growth-money-investment

When analyzing a growing company, consider two factors.

First, check whether it’s benefitting from secular or short-term trends, says Gary Chapman, senior portfolio manager and managing director of Canadian equity at Guardian Capital. He manages the Renaissance Canadian Growth Fund.

If a business has benefitted from the release of a new product or recent acquisition, for example, growth could still be stunted over the long term. To get the full picture, assess short-term earnings estimates, along with future prospects. Also avoid focusing on historical performance data.

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Further, if the business is trading at a reasonable price, find out if it’s a dominant market player. High-quality companies, says Chapman, are those that “have achieved competitive, sustainable advantages.”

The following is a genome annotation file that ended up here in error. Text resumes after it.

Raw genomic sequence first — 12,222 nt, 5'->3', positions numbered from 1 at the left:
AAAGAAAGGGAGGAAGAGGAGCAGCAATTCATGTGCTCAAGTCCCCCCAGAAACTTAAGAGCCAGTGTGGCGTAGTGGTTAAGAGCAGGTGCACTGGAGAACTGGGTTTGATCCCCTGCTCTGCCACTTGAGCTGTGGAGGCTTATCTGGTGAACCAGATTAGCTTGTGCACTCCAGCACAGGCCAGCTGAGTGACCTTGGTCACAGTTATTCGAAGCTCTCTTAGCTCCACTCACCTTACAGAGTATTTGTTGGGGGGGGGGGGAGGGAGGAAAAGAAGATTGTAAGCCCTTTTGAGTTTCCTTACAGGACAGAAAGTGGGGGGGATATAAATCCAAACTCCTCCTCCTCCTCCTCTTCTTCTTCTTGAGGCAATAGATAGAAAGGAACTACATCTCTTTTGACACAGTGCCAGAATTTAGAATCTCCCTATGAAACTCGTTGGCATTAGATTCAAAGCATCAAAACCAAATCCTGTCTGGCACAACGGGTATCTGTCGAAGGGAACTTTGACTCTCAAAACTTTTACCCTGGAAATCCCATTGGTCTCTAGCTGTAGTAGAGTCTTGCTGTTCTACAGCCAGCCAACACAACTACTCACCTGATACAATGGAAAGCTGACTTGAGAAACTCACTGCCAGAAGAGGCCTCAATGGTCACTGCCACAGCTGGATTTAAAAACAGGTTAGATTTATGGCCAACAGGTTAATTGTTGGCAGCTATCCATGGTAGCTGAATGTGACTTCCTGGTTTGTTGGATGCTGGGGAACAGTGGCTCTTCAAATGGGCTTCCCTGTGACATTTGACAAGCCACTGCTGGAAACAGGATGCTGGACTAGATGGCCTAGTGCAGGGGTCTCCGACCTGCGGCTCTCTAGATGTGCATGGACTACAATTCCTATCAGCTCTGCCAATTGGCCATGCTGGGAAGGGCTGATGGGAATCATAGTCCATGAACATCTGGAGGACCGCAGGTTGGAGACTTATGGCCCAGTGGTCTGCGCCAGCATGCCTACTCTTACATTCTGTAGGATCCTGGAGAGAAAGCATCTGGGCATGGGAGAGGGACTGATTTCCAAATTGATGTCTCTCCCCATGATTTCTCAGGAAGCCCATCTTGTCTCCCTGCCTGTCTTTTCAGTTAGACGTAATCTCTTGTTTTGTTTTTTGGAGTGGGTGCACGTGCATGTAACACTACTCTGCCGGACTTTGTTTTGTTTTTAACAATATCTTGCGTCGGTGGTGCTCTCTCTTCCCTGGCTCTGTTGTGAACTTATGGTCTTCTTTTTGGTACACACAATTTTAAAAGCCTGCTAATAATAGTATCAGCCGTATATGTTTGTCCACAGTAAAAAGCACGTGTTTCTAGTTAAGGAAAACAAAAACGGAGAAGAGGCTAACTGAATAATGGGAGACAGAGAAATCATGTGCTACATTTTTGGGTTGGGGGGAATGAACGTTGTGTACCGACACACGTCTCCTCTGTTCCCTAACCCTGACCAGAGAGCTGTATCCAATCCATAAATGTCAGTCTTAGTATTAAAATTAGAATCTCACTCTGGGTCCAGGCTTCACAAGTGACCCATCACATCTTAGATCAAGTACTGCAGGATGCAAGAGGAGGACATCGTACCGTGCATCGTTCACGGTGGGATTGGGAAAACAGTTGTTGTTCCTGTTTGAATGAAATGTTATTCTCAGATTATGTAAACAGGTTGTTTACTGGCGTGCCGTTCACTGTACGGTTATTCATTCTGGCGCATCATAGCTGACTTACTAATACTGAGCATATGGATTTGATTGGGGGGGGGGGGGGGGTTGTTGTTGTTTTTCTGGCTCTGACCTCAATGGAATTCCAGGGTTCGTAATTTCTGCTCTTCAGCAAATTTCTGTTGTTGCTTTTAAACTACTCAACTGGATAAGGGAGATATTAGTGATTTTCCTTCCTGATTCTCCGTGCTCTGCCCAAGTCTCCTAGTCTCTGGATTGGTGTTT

Read: 3 characteristics of successful businesses

One of Chapman’s strategies is to meet with the management teams of companies. He attends shareholder meetings, as well as conferences where executives are presenting. And he speaks with analysts about all prospective investments.

Read: A day in the life of a research house

In Canada, there are about 240 major stocks in the index and some of those are small companies, he notes. This makes it hard to assess them all even when you have a large research team. So, he adds, “if companies have good drivers of growth…[as well as] comfortable balance sheets and [good] management,” then we stick with those companies. He also looks for appropriateness of risk and reasonable prices.

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Originally published on Advisor.ca

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